Would you like to give a source to sustain that opinion, please?
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June Hwang Wah
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Macunaima wrote:
One cannot engage the enemy if one uses road movement. A unit that uses road movement spends all day on the road and can't fight.


My understanding is that a unit cannot start or move adjacent to an enemy unit during road movement, but that does not stop it from engaging in combat during subsequent movement/combat/exploitation phases.

From my limited playing of the game, it does seem that road movement produces a situation that is too fluid. Perversely, it aids the defending American player more than the attacking German, as he can concentrate substantial forces to attacking German spearheads as they are moving into position.
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Thaddeus Blanchette
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The problem is that relatively few units are mechanized and - crucially - there is little stacking in the game. This makes your mech units very brittle.

Conceivably, you could road move mech units into position during the movement phase and then exploit-overrun after the combat phase with mech movement.

You need to be VERY careful, however, because if those mech unit get too far out ahead of the infantry, they will be surrounded and cut off. Thus this sort of "mech breakthrough" is only really useful in very restricted circumstances.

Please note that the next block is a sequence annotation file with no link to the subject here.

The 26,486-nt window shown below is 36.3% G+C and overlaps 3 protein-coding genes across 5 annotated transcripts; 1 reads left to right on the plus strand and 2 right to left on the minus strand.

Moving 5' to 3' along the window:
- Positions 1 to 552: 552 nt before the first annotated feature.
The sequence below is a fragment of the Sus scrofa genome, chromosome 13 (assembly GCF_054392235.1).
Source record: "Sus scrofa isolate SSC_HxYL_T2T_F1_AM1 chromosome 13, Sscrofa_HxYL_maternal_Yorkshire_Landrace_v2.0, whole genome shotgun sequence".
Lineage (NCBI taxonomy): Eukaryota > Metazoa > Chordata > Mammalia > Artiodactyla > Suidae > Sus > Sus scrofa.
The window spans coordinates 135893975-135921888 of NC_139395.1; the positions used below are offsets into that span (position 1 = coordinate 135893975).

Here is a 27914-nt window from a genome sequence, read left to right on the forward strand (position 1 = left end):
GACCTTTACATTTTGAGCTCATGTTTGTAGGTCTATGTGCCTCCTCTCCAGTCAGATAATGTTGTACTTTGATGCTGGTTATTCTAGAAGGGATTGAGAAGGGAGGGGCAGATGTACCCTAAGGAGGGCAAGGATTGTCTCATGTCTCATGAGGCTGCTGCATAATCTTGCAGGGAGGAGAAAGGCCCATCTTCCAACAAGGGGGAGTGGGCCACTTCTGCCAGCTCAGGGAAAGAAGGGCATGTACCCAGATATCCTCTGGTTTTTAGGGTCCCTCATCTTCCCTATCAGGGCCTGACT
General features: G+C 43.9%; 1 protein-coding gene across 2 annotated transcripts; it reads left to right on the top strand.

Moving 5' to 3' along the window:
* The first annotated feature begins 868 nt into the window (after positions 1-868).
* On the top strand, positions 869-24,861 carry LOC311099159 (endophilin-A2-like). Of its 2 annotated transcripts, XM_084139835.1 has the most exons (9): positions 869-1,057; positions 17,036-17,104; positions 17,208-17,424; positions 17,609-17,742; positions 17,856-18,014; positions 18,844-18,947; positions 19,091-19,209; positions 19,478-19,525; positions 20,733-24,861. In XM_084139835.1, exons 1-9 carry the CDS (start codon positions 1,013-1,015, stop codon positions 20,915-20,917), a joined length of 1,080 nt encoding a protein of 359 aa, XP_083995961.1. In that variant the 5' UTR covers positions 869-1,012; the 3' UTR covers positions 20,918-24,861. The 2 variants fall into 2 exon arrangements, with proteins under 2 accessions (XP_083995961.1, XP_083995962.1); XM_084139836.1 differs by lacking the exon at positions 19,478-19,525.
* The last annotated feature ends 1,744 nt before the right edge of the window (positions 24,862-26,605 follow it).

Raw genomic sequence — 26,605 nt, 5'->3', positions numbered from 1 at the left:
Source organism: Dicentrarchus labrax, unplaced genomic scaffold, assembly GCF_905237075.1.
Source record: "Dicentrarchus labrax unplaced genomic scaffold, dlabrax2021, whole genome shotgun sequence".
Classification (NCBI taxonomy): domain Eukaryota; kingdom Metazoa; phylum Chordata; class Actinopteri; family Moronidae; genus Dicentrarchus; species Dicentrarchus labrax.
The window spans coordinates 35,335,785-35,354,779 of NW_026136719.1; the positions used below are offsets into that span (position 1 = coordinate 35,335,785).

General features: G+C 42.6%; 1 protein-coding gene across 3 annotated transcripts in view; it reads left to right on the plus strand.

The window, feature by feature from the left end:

For this reason also, the American strategy you describe is chancy.

If the Yanks move/exploit/overrun with their mech units in the second movement phase, they wil end up with said mech units exposed to German counter attack and they will be quickly eliminated.

The proper way to use American mech units, in my book, is to run them out front during the first movement phase, attack in the combat phase, and run them back to breakthrough blocking positions during the second movement phase.
 
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Dave Langdon
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5km, 10km, 15km....its a heck of a long way in some circumstances despite best intentions, Arnhem, Moscow, Dunkirk to name a few.
 
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Thaddeus Blanchette
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Sure. And we're talking 5km in the Ardennes in 1944 in a 24 hour period, by units which do nothing but move, unopposed, along roads in column.

Sounds fine to me, given history.
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Mark Walker
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Why do so many discussions devolve into impotent mudslinging on this site?

I'm thinking of buying this game, and understand the points being made. To me the obvious, and ignorant (I don't have the game, let alone the rules), question is... If it's semi-tactical (400-meter hexes), is there ranged combat? Even a short-barreled Sherman could fire effectively to 800 meters. Easy Eights and Wolverines could have fired three 400-meter hexes.

So, I understand no ZOC, but that should be replaced by a form of ranged combat. Yes?